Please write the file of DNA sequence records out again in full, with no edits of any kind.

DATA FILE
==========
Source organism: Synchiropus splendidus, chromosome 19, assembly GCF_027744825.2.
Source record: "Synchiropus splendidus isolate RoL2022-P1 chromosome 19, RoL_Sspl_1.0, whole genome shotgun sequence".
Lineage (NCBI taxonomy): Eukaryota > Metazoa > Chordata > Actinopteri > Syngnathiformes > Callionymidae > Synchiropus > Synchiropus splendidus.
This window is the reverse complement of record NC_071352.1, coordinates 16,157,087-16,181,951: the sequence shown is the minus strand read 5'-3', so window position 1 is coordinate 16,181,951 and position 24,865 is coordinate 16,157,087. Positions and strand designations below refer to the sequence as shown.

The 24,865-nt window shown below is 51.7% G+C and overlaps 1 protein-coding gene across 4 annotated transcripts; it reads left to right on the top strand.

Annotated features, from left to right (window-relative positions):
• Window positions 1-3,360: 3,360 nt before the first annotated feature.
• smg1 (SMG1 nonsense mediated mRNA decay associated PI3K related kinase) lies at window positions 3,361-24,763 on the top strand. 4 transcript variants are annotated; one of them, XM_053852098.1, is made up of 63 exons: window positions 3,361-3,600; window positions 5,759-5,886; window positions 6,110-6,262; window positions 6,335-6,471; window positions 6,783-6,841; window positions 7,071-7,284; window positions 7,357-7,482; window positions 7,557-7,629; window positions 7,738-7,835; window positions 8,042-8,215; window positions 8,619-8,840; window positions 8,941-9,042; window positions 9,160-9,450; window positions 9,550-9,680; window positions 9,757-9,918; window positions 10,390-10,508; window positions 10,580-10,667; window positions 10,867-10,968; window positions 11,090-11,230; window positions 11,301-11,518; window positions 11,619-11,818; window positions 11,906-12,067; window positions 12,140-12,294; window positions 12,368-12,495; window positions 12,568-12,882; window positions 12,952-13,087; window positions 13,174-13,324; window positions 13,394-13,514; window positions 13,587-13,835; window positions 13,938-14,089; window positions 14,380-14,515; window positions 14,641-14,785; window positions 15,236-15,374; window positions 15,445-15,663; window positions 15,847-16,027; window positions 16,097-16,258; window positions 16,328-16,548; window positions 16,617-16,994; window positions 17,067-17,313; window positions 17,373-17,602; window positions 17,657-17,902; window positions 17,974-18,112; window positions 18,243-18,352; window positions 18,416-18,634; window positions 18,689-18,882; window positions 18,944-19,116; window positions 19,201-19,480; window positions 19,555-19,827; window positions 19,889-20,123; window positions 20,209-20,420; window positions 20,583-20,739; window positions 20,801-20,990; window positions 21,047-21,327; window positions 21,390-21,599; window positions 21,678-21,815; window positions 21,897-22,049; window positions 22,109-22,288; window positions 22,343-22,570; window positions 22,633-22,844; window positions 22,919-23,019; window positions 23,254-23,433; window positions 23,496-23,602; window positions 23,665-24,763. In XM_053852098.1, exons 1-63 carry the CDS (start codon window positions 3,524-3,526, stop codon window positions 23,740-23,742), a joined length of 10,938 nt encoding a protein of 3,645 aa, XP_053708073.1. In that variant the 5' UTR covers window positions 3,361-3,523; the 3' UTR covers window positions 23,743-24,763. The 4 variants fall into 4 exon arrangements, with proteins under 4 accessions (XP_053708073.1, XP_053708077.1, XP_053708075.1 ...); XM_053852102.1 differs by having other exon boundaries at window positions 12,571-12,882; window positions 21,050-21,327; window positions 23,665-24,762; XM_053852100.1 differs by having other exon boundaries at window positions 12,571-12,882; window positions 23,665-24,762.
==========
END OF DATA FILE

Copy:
Source organism: Synchiropus splendidus, chromosome 19, assembly GCF_027744825.2.
Source record: "Synchiropus splendidus isolate RoL2022-P1 chromosome 19, RoL_Sspl_1.0, whole genome shotgun sequence".
Lineage (NCBI taxonomy): Eukaryota > Metazoa > Chordata > Actinopteri > Syngnathiformes > Callionymidae > Synchiropus > Synchiropus splendidus.
This window is the reverse complement of record NC_071352.1, coordinates 16,157,087-16,181,951: the sequence shown is the minus strand read 5'-3', so window position 1 is coordinate 16,181,951 and position 24,865 is coordinate 16,157,087. Positions and strand designations below refer to the sequence as shown.

The 24,865-nt window shown below is 51.7% G+C and overlaps 1 protein-coding gene across 4 annotated transcripts; it reads left to right on the top strand.

Annotated features, from left to right (window-relative positions):
• Window positions 1-3,360: 3,360 nt before the first annotated feature.
• smg1 (SMG1 nonsense mediated mRNA decay associated PI3K related kinase) lies at window positions 3,361-24,763 on the top strand. 4 transcript variants are annotated; one of them, XM_053852098.1, is made up of 63 exons: window positions 3,361-3,600; window positions 5,759-5,886; window positions 6,110-6,262; window positions 6,335-6,471; window positions 6,783-6,841; window positions 7,071-7,284; window positions 7,357-7,482; window positions 7,557-7,629; window positions 7,738-7,835; window positions 8,042-8,215; window positions 8,619-8,840; window positions 8,941-9,042; window positions 9,160-9,450; window positions 9,550-9,680; window positions 9,757-9,918; window positions 10,390-10,508; window positions 10,580-10,667; window positions 10,867-10,968; window positions 11,090-11,230; window positions 11,301-11,518; window positions 11,619-11,818; window positions 11,906-12,067; window positions 12,140-12,294; window positions 12,368-12,495; window positions 12,568-12,882; window positions 12,952-13,087; window positions 13,174-13,324; window positions 13,394-13,514; window positions 13,587-13,835; window positions 13,938-14,089; window positions 14,380-14,515; window positions 14,641-14,785; window positions 15,236-15,374; window positions 15,445-15,663; window positions 15,847-16,027; window positions 16,097-16,258; window positions 16,328-16,548; window positions 16,617-16,994; window positions 17,067-17,313; window positions 17,373-17,602; window positions 17,657-17,902; window positions 17,974-18,112; window positions 18,243-18,352; window positions 18,416-18,634; window positions 18,689-18,882; window positions 18,944-19,116; window positions 19,201-19,480; window positions 19,555-19,827; window positions 19,889-20,123; window positions 20,209-20,420; window positions 20,583-20,739; window positions 20,801-20,990; window positions 21,047-21,327; window positions 21,390-21,599; window positions 21,678-21,815; window positions 21,897-22,049; window positions 22,109-22,288; window positions 22,343-22,570; window positions 22,633-22,844; window positions 22,919-23,019; window positions 23,254-23,433; window positions 23,496-23,602; window positions 23,665-24,763. In XM_053852098.1, exons 1-63 carry the CDS (start codon window positions 3,524-3,526, stop codon window positions 23,740-23,742), a joined length of 10,938 nt encoding a protein of 3,645 aa, XP_053708073.1. In that variant the 5' UTR covers window positions 3,361-3,523; the 3' UTR covers window positions 23,743-24,763. The 4 variants fall into 4 exon arrangements, with proteins under 4 accessions (XP_053708073.1, XP_053708077.1, XP_053708075.1 ...); XM_053852102.1 differs by having other exon boundaries at window positions 12,571-12,882; window positions 21,050-21,327; window positions 23,665-24,762; XM_053852100.1 differs by having other exon boundaries at window positions 12,571-12,882; window positions 23,665-24,762.